In 214 BC, the Qin dynasty undertook a military campaign against the Baiyue to conquer the territories of what is now southern China and northern Vietnam.
In 214 BC, Qin Shi Huang secured his boundaries to the north with a fraction of his large army (300,000 men), and sent the majority (500,000 men) south to seize still more land. At that time, southern China was known for its fertile land, elephant tusks and jade production. Prior to the events leading to Qin dominance over China, the Baiyue had gained possession of much of Sichuan to the southwest. The Qin army was unfamiliar with the jungle terrain, and was defeated by the southern tribes' guerrilla warfare tactics, with over 100,000 men lost.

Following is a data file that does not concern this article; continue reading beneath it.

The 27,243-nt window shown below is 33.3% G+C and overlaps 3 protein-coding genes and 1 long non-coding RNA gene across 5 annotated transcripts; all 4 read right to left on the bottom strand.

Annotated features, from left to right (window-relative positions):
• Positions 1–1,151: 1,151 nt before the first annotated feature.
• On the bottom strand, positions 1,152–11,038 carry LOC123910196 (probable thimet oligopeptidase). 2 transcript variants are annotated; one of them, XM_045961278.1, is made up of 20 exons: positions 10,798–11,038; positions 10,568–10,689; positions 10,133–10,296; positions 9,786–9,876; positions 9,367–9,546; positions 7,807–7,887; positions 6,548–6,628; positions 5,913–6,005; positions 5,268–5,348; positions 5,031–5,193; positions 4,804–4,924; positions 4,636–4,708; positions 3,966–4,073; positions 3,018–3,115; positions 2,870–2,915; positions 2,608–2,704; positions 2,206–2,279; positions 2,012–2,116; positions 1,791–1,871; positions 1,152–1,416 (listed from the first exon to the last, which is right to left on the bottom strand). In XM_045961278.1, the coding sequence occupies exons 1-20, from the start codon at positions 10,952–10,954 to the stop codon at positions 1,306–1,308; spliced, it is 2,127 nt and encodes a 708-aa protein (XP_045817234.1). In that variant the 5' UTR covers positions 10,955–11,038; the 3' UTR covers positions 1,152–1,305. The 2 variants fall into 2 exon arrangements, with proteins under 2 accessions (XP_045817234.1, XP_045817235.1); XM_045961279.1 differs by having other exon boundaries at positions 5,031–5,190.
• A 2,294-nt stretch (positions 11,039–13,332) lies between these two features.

However, Qin did manage to construct the Lingqu Canal to the south, which they used heavily to supply and reinforce their troops during a second attack to the south. Building on these gains, the Qin armies conquered the coastal lands surrounding Guangzhou and took areas of Fuzhou and Guilin. After these victories in the south, the First Emperor moved over 100,000 prisoners and exiles to the newly conquered area to colonize them.